To prove immortality of the human ego to others than self is probably an impossibility. But so long as that unknown something called "instinct" continues to strike the keynote of perseverance, added encouragement will ever be found by the soul which is struggling for liberation; the sovereignty of the immortal "I" will continue to demand its due allegiance; and the full mastery of self with the complete understanding of its eternal duration can but be the orderly sequel.
II. BY EDWIN H. CLARK
There is probably nothing, which has been termed a question of deeper general interest and of more frequent recurrence than the subject of immortality. Judging from a superficial standpoint, the postulate may be aptly and radically reversed, for the amount of attention demanded of a man in the present time, necessary for business or social success, would seem to engross his mind so fully and completely that a question of the future (?) as so many term it, is postponed until a time "when it can be properly taken up, discussed, and disposed of." But there is not a living person, who, at some time has not halted and does not halt, abruptly, and endeavor to pierce with his mind's eye, the question, "What then?"
In the present incomplete state of development, out of which the human race is struggling to arise, a tangible comparison, by means of which to judge the characteristics of anything in question is a prime necessity, and while we can form no standard by means of which to judge the matter of immortality, at least as regards the "state" which the word erroneously implies, we can profitably compare the meaning of its conception, or perception, held by the Theosophist with that of the average orthodox person.
To the latter, immortality "begins" at the moment of birth, and the question of how he will spend his eternity hangs upon a vicarious atonement which he is taught was a necessity arising from his state of original sin. While the church honestly upholds and teaches that the life of Jesus Christ was spent to instill into the minds of men the desirability for a life of truth, purity and usefulness, it also emphatically holds that repentance at the eleventh hour, together with a belief in Christ, will secure an eternity of bliss, rendered possible by Christ's death upon the cross. The church is to be honored for its continual urging to repent now, ere it is too late, but the question of the after-death condition arising from a failure to "accept and believe" is disposed of so unsatisfactorily that the positive assurance upon one point may be questioned, even doubted, by the equally impositive stand or opinion upon the other and equally important point.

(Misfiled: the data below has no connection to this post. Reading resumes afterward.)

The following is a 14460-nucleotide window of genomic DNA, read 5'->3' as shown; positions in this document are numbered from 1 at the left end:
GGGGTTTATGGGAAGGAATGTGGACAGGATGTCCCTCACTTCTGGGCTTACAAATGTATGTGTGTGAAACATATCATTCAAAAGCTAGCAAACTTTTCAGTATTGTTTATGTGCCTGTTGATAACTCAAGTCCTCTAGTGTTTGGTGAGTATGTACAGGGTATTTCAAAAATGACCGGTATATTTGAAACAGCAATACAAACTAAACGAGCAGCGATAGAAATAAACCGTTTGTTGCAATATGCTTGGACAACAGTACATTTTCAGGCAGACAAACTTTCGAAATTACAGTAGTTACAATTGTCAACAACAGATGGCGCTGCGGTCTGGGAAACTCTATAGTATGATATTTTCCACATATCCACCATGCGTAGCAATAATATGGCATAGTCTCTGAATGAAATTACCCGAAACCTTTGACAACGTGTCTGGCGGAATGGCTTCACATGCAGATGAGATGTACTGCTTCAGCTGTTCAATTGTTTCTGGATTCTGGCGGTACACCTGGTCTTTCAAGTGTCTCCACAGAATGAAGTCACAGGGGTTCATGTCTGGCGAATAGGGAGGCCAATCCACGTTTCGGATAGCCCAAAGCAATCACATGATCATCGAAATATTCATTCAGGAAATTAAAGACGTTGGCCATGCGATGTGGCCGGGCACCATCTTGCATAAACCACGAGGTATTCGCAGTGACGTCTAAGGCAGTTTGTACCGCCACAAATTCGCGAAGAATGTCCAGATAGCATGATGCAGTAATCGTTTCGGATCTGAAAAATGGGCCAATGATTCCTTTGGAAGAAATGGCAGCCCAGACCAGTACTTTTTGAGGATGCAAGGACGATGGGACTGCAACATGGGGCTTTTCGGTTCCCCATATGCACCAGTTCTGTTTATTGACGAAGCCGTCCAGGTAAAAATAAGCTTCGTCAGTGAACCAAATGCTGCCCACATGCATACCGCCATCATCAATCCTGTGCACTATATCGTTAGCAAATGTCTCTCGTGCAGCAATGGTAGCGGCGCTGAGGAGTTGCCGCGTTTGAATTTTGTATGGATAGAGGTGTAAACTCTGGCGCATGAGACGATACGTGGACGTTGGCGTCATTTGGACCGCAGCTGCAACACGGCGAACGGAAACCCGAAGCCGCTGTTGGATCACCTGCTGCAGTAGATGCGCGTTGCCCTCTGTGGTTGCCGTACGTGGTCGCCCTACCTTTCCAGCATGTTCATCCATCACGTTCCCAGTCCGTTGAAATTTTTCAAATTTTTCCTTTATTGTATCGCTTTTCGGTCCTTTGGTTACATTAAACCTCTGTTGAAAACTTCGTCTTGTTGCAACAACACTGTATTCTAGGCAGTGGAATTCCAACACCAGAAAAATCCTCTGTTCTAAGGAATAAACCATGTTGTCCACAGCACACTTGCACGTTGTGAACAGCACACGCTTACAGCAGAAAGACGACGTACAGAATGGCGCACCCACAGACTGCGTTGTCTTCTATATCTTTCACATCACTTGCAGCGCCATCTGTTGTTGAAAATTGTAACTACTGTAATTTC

Thus, to the churchman, the greatest stress is laid upon his individual state, condition and environment during an interminable period following his life upon earth.
The Theosophist must find a basis for ethical teachings and a postulate upon which to stand secure. With him, immortality is a part of God's immortality, his life a part of God's life and his ultimate end a complete reunion with that Life, of which he is a necessary part.
No sane person can for a moment question the fact that the Laws of Nature must apply universally and no reasonable person can honestly admit that there could be established any precedent by means of which this law could be set aside in favor of any thing or person without an indescribable chaos as an immediate and inevitable result.
So with the knowledge that his life is a part of God's life, and that the great Law is with him in his every moment of existence, the Theosophist, bearing in his heart an ever increasing desire for the universal perfection or salvation of humanity, faces the question of the now and the hereafter in full confidence that the universal law of cause and effect will in time render his ideals living realities.
With him, life is a means for growth and in the truth of Reincarnation he sees alone the means of attaining the ultimate end of all mankind — Divinity, through incessant and unselfish efforts for the uplifting of the whole world.
Does he seek personal salvation?
He knows that such a thing as the bliss of heaven can not exist while there is one fragment of the whole which lacks perfection and with the force of his whole nature, inspired by an inborn knowledge that he is immortal, Divine in essence, he makes his stand for Rest upon condition that it will never be possible until there is complete salvation.
Upon his life are the words:
"Never will I accept private individual salvation; never will I enter into final peace alone; but forever and always will I strive for the universal salvation of every creature throughout the world."
His immortality is with him every instant, waking or sleeping, his consciousness is ever reaching upward towards the Divine Consciousness, and with his mind constantly riveted to the Divine Purpose, his immortality, with all which the word implies, gives to his life of the present an object which can not be attained in any other manner.
III. BY PENTAUR